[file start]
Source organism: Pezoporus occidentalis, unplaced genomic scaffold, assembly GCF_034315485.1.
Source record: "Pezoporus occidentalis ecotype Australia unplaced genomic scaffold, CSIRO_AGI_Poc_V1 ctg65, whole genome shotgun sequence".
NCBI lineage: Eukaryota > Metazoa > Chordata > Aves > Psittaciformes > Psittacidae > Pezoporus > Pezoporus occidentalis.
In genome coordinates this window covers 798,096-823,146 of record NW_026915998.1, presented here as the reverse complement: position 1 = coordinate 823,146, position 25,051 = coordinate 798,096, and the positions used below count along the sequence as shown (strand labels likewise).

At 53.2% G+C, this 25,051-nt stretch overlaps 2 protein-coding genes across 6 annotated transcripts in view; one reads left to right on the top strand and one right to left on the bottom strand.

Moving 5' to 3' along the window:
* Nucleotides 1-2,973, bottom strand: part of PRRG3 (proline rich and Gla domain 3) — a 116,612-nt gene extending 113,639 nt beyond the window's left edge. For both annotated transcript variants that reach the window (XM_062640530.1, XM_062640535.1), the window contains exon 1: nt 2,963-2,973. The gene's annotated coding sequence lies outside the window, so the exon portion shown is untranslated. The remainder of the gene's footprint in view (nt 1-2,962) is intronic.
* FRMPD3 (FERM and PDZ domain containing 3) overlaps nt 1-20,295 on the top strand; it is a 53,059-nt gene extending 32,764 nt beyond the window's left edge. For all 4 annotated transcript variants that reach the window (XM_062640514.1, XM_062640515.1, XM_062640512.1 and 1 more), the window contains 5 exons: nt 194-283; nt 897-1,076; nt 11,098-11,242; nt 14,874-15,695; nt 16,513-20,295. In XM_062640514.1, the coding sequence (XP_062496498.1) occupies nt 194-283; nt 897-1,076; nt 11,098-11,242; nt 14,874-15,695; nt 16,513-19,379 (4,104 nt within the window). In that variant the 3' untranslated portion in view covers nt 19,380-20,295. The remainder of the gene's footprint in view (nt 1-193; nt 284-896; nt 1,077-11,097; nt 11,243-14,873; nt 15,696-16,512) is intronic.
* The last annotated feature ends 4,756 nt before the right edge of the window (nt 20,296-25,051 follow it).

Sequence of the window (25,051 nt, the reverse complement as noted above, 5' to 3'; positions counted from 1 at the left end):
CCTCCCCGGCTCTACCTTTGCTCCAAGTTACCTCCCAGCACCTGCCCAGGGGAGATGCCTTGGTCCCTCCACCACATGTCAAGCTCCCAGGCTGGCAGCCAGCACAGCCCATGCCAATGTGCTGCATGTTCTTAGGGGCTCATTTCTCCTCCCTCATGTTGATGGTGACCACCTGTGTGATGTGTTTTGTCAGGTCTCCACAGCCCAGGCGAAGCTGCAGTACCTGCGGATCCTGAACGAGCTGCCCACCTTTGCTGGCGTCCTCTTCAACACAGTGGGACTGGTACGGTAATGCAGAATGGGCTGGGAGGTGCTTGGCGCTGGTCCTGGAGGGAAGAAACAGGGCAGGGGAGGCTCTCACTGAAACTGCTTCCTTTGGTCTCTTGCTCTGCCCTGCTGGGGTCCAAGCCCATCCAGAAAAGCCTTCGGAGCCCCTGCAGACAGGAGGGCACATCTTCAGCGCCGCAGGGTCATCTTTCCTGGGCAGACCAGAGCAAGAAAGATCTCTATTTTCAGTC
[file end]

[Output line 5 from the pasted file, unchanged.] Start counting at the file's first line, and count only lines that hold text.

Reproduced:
At 53.2% G+C, this 25,051-nt stretch overlaps 2 protein-coding genes across 6 annotated transcripts in view; one reads left to right on the top strand and one right to left on the bottom strand.